Mourning the loss of the ‘shepherd’

Lae News, Normal

THE Catholic diocese of Lae is mourning the death of its retired Bishop Henry van Lieshout – the first bishop of the diocese.
A statement from the diocese communications office yesterday stated that Bishop Henry died peacefully sitting in his chair while preparing to conduct the Christmas Eve mass for his parishioners near Lae’s Papuan Compound.
Parishioners had gathered on Christmas Eve for the traditional service when they found that the bishop had not arrived.
A search later revealed that the bishop had died in his chair at home.
Bishop Henry was born in 1932 in Venlo, Netherlands, and joined the Mariannhill Mission Society and was ordained a priest 50 years ago in 1959.
As a young priest, he came to PNG in 1960 with a small team of Marriannhill priests assigned to Lae to develop the beginnings of the Catholic church in the Lutheran church stronghold of Morobe province.
The foundations for the mission in Lae had been laid by the then Fr Leo Arkfeld, who was the first parish priest of the Lae diocese, and, later, the bishop of Wewak.
Fr Henry van Lieshout, as he was known then, was appointed the first bishop of Lae in 1966 at the age of 34, making him one of the youngest bishops in the church at that time.
Diocese spokesman, Fr Geoffrey Lee, said under pastoral leadership of Bishop Henry during the past 50 years, the Lae diocese had grown from modest beginnings with less than 2,000 members in 1950 to 30,000 at present.
Fr Lee said the many churches, schools, a variety of communities, lay-movements and associations offered an eloquent picture of the activities of a pastor who never felt the urge to make impressive public appearances but preferred to keep a low profile.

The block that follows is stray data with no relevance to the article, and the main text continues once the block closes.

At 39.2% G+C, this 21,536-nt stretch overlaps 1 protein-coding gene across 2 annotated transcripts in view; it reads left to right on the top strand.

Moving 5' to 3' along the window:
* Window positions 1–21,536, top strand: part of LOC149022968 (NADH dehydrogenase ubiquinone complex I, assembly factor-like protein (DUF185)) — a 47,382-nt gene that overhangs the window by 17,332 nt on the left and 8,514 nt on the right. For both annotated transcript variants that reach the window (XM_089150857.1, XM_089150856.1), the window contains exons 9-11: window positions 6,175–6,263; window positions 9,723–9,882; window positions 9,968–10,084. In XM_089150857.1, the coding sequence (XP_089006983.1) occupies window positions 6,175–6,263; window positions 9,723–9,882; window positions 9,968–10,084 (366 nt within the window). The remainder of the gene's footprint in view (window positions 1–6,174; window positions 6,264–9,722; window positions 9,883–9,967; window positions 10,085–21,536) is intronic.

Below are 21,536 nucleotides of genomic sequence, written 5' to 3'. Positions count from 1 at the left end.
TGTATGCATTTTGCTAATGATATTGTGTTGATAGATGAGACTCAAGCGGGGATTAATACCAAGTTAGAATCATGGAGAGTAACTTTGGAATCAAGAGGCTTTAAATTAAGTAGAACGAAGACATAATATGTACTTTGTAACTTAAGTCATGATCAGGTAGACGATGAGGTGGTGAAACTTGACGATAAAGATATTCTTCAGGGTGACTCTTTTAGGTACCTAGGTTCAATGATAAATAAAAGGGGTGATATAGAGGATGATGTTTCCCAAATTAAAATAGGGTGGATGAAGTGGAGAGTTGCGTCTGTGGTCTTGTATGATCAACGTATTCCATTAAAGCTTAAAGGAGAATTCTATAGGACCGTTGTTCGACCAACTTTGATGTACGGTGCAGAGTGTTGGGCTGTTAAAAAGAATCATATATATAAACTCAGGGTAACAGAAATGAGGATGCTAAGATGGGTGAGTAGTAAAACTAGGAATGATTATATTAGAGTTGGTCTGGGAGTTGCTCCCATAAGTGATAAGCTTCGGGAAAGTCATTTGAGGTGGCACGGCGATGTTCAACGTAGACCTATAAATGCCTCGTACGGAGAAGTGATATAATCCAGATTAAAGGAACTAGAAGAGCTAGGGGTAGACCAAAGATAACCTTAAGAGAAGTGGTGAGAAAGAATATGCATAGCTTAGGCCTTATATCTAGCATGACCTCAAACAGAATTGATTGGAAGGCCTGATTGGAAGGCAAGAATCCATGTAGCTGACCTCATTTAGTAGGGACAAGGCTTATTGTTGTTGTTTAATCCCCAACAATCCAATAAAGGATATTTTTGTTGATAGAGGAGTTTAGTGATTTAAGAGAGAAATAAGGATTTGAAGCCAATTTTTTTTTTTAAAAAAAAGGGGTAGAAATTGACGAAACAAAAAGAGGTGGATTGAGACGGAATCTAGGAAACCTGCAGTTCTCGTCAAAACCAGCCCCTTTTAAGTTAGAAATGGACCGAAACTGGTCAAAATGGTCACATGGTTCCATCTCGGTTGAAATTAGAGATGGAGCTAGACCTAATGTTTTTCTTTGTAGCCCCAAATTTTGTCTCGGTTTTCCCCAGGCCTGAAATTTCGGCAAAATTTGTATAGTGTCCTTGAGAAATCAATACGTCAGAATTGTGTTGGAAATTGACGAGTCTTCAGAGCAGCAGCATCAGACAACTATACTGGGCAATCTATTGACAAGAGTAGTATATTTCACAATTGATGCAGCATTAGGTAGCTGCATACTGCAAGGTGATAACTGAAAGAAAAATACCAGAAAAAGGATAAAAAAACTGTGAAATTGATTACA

“That was just what made him loved by the faithful and kept him in close contact with people of all levels,” he said.
Several years ago, Bishop Henry encouraged the establishment of the radio station Catholic FM 103.7, the radio station of the Lae diocese, which he took a keen interest in.
He also played a major role in the development of the Mercy Centre at Omili in Lae which serves the needs of the sick in the area.
Bishop Henry retired at the age of 75 in 2007, having served as bishop for 40 years.
He was succeeded by Bishop Christian Blouin after the celebration of his jubilee in March that year.
Bishop Henry’s services to the Catholic church in Morobe province were recognised in the year of his retirement when he was awarded a Grand Companion of the Order of the Logohu with the title of “Chief”.
The diocese of Lae is now preparing to celebrate its golden jubilee next year and had looked to Bishop Henry as the key man for the celebration.
Sadly, the celebrations will now be held without the presence of the “Shepherd” of the Lae diocese.
A requiem mass will be held at the St Mary’s Cathedral in Lae at 10am on Wednesday.